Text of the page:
The best core strategy, Westfahl said, revolves around equilibrium. If some core muscles are strong and others are weak, the body will respond in ways that could lead to poor posture and pain.
"When you are thinking of core strength, which is key for back health, it is important to create balance between muscles. So you want to be doing a variety of exercises, working on moving through different planes of motion, side to side, front to back, and twisting."
To get started, Westfahl recommends people begin by jettisoning all crunches. Just drop them. Once crunches are gone, start strengthening the obliques, which are abdominal muscles, by doing twists.
"Get it out of your head that you have to be lying on your back to strengthen your core," she said. Of the 50 exercises in the book, only a few involve lying down.
Westfahl spends most of her waking hours helping clients deal with exercise regimens; many of her conversations are about different areas of pain. One of the most common complaints, from pro athletes and people just trying to stay in shape, is about the lower back.
The focus on the lower back does not surprise Westfahl.
"We all get tight as we age, and the muscles in the hips and low back become almost frozen," she said. "You lose your range of motion. Keep in mind that muscles are what move joints. Joints don't move on their own — they don't have power. You have to have a muscle pulling on a joint to move it. So if your muscles aren't functioning correctly or if they are weak, then that is going to affect the joints they are attached to."
Back pain? Chances are, it visits now and again, if it hasn't taken up permanent residence. Getting rid of it might involve just a handful of new exercises. And the elimination of one — crunches.
Douglas Brown: 303-954-1395, firstname.lastname@example.org or twitter.com/douglasjbrown
Back pain? Here are three exercises for your core that can help
Three exercises from "Core Advantage" recommended by Allison Westfahl that, performed together, offer a well-rounded core workout.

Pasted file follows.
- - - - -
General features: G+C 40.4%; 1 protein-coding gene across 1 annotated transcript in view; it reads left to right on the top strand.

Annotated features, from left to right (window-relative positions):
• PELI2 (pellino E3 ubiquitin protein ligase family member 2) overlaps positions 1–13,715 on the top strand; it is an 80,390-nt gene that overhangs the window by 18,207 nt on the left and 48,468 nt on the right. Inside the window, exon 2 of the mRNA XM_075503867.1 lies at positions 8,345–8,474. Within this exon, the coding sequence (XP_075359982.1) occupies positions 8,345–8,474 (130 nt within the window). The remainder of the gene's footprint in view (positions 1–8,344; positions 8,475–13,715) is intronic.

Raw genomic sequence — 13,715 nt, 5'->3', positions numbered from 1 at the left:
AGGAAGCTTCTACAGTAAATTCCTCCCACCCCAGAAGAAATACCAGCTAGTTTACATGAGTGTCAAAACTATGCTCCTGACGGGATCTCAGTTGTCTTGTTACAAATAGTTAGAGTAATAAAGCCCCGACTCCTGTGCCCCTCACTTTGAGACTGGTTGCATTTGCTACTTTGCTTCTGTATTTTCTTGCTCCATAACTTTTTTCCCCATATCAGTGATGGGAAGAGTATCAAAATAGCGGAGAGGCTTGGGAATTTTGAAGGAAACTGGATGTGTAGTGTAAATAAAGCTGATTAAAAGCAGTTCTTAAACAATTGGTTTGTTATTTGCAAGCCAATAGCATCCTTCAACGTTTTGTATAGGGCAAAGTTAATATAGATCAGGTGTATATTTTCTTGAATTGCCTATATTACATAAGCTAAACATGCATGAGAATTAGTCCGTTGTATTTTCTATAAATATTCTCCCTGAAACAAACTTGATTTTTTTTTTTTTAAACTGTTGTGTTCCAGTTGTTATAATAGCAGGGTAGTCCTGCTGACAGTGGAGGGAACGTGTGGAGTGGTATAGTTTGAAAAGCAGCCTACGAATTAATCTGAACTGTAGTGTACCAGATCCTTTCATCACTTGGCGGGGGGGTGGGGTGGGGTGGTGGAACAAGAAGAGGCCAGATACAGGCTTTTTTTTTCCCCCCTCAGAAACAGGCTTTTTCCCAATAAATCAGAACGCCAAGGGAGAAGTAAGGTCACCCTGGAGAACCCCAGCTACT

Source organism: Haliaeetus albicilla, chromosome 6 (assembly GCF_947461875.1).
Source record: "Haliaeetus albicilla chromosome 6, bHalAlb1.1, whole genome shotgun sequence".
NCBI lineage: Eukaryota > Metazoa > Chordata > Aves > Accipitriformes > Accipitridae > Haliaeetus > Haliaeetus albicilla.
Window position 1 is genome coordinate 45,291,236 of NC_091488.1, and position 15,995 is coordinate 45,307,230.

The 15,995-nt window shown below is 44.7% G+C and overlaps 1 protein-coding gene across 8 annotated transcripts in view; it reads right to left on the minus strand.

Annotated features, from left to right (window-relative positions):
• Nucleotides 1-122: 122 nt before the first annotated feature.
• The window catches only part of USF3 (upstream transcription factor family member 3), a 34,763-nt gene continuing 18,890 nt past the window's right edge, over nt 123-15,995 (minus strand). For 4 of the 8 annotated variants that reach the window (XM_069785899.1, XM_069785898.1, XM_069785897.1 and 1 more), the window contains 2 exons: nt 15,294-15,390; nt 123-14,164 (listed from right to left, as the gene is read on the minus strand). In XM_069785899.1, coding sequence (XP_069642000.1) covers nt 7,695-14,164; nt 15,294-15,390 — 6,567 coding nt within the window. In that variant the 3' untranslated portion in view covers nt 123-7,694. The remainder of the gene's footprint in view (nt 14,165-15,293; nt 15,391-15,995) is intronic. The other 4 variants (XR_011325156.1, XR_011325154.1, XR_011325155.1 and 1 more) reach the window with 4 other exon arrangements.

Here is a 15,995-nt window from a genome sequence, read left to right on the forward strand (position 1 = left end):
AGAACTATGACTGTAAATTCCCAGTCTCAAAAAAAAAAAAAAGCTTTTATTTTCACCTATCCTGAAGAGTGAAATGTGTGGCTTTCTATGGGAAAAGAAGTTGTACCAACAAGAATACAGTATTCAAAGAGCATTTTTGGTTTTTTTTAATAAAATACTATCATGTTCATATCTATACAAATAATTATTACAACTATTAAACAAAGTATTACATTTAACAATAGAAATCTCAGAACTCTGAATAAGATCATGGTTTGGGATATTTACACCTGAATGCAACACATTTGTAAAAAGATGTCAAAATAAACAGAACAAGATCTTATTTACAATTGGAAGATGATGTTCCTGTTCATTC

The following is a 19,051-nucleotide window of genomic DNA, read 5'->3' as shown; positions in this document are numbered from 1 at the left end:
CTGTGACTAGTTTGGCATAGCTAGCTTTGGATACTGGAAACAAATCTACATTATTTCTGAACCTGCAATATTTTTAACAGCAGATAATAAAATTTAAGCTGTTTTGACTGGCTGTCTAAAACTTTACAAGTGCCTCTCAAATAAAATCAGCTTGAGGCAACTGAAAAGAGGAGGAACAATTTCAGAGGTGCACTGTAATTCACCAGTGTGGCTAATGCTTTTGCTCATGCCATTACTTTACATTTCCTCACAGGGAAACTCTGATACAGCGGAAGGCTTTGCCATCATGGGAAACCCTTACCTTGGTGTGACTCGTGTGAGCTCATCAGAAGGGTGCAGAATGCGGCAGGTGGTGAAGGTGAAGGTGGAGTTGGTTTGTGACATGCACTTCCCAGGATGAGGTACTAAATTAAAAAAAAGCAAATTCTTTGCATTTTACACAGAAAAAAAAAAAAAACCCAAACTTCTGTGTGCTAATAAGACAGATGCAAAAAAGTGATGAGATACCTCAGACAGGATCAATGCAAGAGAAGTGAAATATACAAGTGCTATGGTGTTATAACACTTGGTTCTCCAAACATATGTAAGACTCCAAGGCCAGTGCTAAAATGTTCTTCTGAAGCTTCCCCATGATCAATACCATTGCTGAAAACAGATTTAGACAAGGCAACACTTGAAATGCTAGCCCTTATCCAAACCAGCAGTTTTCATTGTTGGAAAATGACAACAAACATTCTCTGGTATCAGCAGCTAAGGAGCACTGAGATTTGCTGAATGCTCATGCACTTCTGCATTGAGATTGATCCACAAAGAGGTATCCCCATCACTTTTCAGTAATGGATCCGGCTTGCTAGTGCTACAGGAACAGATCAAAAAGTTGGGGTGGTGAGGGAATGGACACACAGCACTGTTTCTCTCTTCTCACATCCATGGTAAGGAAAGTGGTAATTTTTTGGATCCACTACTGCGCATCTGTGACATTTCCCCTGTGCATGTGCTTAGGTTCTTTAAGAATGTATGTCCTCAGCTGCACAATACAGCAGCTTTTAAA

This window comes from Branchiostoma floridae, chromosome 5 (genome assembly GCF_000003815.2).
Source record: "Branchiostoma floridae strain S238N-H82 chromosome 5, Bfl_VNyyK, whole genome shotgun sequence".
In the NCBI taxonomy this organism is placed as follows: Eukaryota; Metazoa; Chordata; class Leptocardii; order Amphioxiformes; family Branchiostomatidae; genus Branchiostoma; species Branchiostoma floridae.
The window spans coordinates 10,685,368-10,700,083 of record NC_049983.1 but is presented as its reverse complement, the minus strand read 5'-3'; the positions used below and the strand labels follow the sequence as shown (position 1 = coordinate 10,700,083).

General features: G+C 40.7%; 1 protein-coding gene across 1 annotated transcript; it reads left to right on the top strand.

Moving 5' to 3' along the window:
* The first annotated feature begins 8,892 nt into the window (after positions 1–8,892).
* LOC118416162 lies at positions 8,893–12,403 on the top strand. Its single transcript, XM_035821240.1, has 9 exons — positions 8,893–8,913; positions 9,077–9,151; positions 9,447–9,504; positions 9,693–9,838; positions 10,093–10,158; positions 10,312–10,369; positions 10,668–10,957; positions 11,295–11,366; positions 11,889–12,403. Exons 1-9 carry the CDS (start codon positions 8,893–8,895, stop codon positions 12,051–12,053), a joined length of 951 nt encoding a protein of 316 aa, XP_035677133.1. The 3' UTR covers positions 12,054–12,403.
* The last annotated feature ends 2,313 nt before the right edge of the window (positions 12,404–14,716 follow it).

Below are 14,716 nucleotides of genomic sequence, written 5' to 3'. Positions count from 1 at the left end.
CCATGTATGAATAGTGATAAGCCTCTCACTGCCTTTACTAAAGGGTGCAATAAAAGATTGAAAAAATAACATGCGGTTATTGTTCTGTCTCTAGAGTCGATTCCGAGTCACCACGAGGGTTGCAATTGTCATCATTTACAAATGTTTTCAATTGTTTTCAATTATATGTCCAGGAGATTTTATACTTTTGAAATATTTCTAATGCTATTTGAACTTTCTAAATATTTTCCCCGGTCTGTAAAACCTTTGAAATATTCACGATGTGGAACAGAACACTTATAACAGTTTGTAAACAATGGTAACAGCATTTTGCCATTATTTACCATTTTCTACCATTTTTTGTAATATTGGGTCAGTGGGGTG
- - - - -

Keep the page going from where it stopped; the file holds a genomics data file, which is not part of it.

Time Trial Final Sprint. This exercise will help you extract every ounce of strength and stamina from your core by teaching your core to hold still while your arms are sliding back and forth. Grab two small hand towels for this exercise. Fold the towels a few times, and place one under each elbow while you are in a plank hold. Without moving your lower body or rocking your hips, slowly slide your right forearm forward 3 inches while pulling your left forearm back 3 inches. Continue to slide your forearms back and forth, being sure to keep the rest of the body as still as possible. Hold this position for as long as you desire. Remember to breathe.
Competition Check. This exercise improves balance, stabilization and intramuscular coordination of core muscles; it also decreases the risk of crashing when looking over your shoulder on your bike. Start in a push-up position with shoulders directly over your hands and your tailbone slightly tucked. Keeping your hips low, pick your right foot up off the ground and start to bring your right knee in toward your right elbow while you simultaneously turn your head to look at your knee. This should create a crunch on the right side of your body. Return to starting position and repeat on the right side for the designated number of repetitions, then switch sides.
Musette. This exercise improves rotational strength and stabilization with an emphasis on the internal obliques. Start in a seated position, your knees bent and heels lightly touching the ground. Lift your chest and feet to knee height, pull your shoulder blades down and together and keep your neck neutral. Make a fist with your left hand pushing into your right palm, keeping both hands in the center of your chest and 6 inches away from your body. With your legs held steady, twist your upper body (still pushing that left fist into the right palm) as far to the right as possible. When you reach your twisting limit, push your left fist into your right hand with as much force as possible for 15 seconds. Come to center and switch sides, this time making a fist with your right hand and pushing it into your left palm.